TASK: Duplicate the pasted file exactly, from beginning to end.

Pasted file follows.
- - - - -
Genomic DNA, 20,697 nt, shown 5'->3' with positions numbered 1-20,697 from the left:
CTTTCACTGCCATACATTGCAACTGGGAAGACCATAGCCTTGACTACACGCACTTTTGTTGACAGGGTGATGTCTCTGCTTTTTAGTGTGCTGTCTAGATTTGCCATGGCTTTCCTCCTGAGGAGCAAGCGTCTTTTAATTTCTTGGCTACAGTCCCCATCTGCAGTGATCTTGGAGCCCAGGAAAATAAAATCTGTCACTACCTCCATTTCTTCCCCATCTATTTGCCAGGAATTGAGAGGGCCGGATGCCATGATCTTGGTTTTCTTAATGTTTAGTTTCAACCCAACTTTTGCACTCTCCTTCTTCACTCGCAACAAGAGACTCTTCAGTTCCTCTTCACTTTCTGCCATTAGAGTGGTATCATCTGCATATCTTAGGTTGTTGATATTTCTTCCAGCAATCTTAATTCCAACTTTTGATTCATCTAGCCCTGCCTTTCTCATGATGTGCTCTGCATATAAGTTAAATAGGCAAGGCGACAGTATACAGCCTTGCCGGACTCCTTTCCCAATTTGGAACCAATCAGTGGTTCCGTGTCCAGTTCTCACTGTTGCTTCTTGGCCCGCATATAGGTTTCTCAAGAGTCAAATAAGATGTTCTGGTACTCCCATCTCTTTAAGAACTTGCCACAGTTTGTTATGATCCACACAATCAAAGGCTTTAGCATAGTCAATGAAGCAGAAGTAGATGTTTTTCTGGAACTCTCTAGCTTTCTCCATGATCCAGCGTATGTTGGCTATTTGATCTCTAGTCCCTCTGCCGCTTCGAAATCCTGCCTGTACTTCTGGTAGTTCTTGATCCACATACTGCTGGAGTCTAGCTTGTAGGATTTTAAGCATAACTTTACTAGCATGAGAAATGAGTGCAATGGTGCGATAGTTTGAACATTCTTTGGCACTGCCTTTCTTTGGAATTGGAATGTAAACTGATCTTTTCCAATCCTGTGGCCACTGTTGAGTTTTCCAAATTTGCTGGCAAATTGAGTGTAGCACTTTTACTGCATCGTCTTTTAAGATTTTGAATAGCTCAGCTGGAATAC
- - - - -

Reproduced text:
Genomic DNA, 20,697 nt, shown 5'->3' with positions numbered 1-20,697 from the left:
CTTTCACTGCCATACATTGCAACTGGGAAGACCATAGCCTTGACTACACGCACTTTTGTTGACAGGGTGATGTCTCTGCTTTTTAGTGTGCTGTCTAGATTTGCCATGGCTTTCCTCCTGAGGAGCAAGCGTCTTTTAATTTCTTGGCTACAGTCCCCATCTGCAGTGATCTTGGAGCCCAGGAAAATAAAATCTGTCACTACCTCCATTTCTTCCCCATCTATTTGCCAGGAATTGAGAGGGCCGGATGCCATGATCTTGGTTTTCTTAATGTTTAGTTTCAACCCAACTTTTGCACTCTCCTTCTTCACTCGCAACAAGAGACTCTTCAGTTCCTCTTCACTTTCTGCCATTAGAGTGGTATCATCTGCATATCTTAGGTTGTTGATATTTCTTCCAGCAATCTTAATTCCAACTTTTGATTCATCTAGCCCTGCCTTTCTCATGATGTGCTCTGCATATAAGTTAAATAGGCAAGGCGACAGTATACAGCCTTGCCGGACTCCTTTCCCAATTTGGAACCAATCAGTGGTTCCGTGTCCAGTTCTCACTGTTGCTTCTTGGCCCGCATATAGGTTTCTCAAGAGTCAAATAAGATGTTCTGGTACTCCCATCTCTTTAAGAACTTGCCACAGTTTGTTATGATCCACACAATCAAAGGCTTTAGCATAGTCAATGAAGCAGAAGTAGATGTTTTTCTGGAACTCTCTAGCTTTCTCCATGATCCAGCGTATGTTGGCTATTTGATCTCTAGTCCCTCTGCCGCTTCGAAATCCTGCCTGTACTTCTGGTAGTTCTTGATCCACATACTGCTGGAGTCTAGCTTGTAGGATTTTAAGCATAACTTTACTAGCATGAGAAATGAGTGCAATGGTGCGATAGTTTGAACATTCTTTGGCACTGCCTTTCTTTGGAATTGGAATGTAAACTGATCTTTTCCAATCCTGTGGCCACTGTTGAGTTTTCCAAATTTGCTGGCAAATTGAGTGTAGCACTTTTACTGCATCGTCTTTTAAGATTTTGAATAGCTCAGCTGGAATAC